Will I return? I’m not sure moving back to Brazil is in the cards anytime soon, but I love Latin culture and will definitely continue to go south of the border from time-to-time.

Q: I know you’re active in some educational initiatives-can you talk about your work with youth outside of work/music?

BS: I really enjoy teaching and mentoring, and I’m involved with a few groups. I’ve taught a few semesters of Junior Achievement to grade-schoolers in Oakland (JA’s mission is to educate and inspire kids to value free enterprise).

This past February, I briefly volunteered with a group in Nicaragua called “Rhythm in the Barrios” that provides music education and enrichment for underprivileged kids, using both local music teachers and visiting musicians. I spent a few days teaching the kids “La Bamba” and “Cielito Lindo,” as well as “Hey Jude” and “Rivers of Babylon.” I also talked about songwriting to some of the older kids who were learning guitar. The kids ranged from shy to rowdy, but they seemed to get a kick out of it all. One afternoon after class, as we walked through the countryside to catch a bus back to Granada where I was staying, I heard a number of the kids humming and singing “La Bamba.” That brought a big smile to my face and was a poignant reminder of how wonderful music is. It brings nearly universal pleasure and enrichment and costs so little to share and nurture. I’d like to go back for longer next time and perhaps teach an extended songwriting class. It’s not like I’m some expert, but perhaps I have a few useful ideas I could pass along to someone just starting out.

I’m just getting to know a Bay Area group called MUST (Music in Schools Today) that provides a series of music programs to under-served school districts. I’ll be a volunteer “celebrity server” at one of their upcoming fundraisers, and I’m looking forward to seeing how I might be able to help out in other ways.

Q: Your new material deals with some thornier issues—what can your fans and audiences look forward to?

BS: I suspect my next album (aiming for Spring 2011 release) will have a greater breadth of moods as well as production that takes more chances. I’m proud of the songs and sound of my first album, but, looking back, it feels safe. As a writer, I’ve been experimenting and stretching myself. Not just for the sake of it, but because various news ideas, approaches, and sonic directions have piqued my interest.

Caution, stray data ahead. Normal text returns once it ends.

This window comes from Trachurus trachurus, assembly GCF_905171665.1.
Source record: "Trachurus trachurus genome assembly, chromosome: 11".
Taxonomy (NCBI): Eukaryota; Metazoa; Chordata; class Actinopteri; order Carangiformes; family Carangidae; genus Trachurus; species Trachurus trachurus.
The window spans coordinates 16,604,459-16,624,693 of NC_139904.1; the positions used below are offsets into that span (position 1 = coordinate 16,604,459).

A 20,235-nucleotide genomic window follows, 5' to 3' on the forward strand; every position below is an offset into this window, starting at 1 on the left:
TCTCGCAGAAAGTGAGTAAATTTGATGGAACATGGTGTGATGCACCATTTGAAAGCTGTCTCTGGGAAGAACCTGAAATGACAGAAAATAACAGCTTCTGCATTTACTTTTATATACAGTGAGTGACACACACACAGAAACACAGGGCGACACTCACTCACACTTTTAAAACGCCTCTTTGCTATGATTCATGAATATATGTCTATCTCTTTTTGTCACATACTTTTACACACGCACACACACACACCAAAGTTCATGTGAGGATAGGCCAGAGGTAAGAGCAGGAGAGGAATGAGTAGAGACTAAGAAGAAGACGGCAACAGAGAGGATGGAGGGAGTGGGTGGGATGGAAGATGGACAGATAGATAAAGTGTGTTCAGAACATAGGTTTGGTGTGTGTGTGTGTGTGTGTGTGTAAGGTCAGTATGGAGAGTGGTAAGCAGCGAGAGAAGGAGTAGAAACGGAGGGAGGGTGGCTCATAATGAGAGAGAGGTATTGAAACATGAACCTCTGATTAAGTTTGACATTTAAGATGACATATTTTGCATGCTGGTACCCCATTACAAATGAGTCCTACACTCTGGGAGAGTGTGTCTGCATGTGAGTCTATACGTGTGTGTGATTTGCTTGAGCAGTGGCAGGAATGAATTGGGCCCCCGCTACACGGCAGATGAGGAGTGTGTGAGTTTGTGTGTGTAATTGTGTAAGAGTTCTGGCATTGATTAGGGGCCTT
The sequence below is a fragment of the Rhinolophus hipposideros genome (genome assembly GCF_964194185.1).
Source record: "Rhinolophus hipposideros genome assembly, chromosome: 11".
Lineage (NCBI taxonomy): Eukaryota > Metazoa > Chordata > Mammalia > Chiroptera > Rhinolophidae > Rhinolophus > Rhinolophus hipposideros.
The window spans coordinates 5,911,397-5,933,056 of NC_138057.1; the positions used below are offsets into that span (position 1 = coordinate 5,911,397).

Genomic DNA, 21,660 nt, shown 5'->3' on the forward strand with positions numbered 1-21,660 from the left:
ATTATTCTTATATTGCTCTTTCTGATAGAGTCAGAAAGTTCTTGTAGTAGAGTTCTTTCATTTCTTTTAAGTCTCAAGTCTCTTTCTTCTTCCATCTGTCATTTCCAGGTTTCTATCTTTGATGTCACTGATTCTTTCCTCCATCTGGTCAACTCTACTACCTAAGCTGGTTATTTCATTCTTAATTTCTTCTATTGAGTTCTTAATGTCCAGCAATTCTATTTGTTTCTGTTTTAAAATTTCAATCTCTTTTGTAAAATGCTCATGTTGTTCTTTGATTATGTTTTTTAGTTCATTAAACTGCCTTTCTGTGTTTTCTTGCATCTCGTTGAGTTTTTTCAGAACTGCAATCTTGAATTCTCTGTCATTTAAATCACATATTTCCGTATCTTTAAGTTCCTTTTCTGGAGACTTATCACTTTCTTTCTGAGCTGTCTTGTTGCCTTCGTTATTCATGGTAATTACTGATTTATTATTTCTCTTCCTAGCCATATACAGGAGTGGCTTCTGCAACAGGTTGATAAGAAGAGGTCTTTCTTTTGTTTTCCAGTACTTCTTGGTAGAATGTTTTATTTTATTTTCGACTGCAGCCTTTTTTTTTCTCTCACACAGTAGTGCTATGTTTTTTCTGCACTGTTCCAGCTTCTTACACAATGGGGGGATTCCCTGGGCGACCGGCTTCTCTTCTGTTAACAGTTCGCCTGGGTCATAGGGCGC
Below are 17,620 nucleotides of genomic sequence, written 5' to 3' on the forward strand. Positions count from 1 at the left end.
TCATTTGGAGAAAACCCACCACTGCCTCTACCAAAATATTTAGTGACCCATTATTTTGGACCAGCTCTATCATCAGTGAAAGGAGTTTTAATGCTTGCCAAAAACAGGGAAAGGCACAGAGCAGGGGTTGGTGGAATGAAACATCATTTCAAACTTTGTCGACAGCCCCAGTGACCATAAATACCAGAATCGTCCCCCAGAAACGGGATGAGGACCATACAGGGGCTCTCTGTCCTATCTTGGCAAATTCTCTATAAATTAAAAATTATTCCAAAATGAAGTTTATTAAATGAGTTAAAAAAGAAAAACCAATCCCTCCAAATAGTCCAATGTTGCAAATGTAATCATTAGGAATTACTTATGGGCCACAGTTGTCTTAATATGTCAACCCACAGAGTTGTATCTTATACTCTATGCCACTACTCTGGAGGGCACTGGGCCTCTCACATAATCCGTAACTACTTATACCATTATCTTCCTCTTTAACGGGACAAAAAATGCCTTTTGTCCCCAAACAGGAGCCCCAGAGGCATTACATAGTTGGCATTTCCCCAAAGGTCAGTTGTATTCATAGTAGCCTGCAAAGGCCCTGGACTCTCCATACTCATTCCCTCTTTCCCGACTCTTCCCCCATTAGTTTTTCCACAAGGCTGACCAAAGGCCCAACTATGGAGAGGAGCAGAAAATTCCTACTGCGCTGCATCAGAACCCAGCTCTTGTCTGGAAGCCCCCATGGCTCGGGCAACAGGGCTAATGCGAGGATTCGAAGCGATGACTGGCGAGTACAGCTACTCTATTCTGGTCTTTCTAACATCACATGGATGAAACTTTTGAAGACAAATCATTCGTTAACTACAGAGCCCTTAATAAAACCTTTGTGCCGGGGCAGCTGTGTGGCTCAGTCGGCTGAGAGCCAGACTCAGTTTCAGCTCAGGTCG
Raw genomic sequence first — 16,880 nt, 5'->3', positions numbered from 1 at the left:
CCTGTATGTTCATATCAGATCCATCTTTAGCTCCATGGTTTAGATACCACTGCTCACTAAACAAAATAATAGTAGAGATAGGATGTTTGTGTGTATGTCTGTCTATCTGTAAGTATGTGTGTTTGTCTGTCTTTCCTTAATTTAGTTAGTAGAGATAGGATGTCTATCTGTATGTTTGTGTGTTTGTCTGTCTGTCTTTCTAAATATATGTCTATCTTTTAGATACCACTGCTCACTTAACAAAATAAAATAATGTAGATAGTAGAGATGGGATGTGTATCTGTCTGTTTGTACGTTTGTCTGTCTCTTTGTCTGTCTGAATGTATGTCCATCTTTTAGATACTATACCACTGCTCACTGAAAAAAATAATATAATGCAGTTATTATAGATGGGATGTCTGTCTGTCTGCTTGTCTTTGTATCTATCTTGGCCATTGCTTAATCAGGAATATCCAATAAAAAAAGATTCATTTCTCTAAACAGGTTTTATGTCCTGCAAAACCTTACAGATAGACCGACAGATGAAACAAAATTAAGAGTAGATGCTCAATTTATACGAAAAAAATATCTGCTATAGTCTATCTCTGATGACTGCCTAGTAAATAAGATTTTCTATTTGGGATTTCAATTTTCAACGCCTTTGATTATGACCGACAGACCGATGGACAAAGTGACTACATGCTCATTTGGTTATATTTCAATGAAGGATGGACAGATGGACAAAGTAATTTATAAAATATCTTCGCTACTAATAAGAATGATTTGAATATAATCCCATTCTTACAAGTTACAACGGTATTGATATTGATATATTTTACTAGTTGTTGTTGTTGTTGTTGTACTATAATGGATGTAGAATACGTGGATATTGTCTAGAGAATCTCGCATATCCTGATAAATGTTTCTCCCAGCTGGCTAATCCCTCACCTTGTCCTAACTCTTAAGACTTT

Thematically, I’d like to have more variety too. Most of the music off my first album could be classified as hopeful love songs. I write a decent amount of that kind of material, simply because it’s just part of who I am. But I’ve also been writing songs that address messier and moodier moments of my life from the last two years…dealing with a major break-up, confronting my and others’ fears, vulnerability, and even mortality. There are also a couple songs in development that reflect on “current affairs” in society. [I’m not sure] what will make it on the album. These things can take on a life of their own during pre-production (which is where I am now) and even when you’re recording in the studio.

Q: Gotta ask-the pig. From whence came the flying pig?

BS: The flying pig represents a deliberately whimsical take on the impossible. Forging a career as an indie-artist is tough—it seems nearly impossible at times to get things off the ground. Part of what keeps me going, though, is a blind-eye, tenacious sense of play…still feeling like the wide-eyed kid in his room, lost in the rapture of making up beat-box rap songs using tape recorders. I wanted an image that put these two elements together—the heavy and almost ridiculous-to-hope undertaking with the underlying sense of wonder, play, and blind faith that fuel it. Hence, the flying pig.

BILLY SCHAFER launched THE WAR ON GRAVITY TOUR on October 15 and wraps up in San Francisco at Yoshi’s Lounge San Francisco on October 24 at 8pm. For more information and a tour itinerary, visit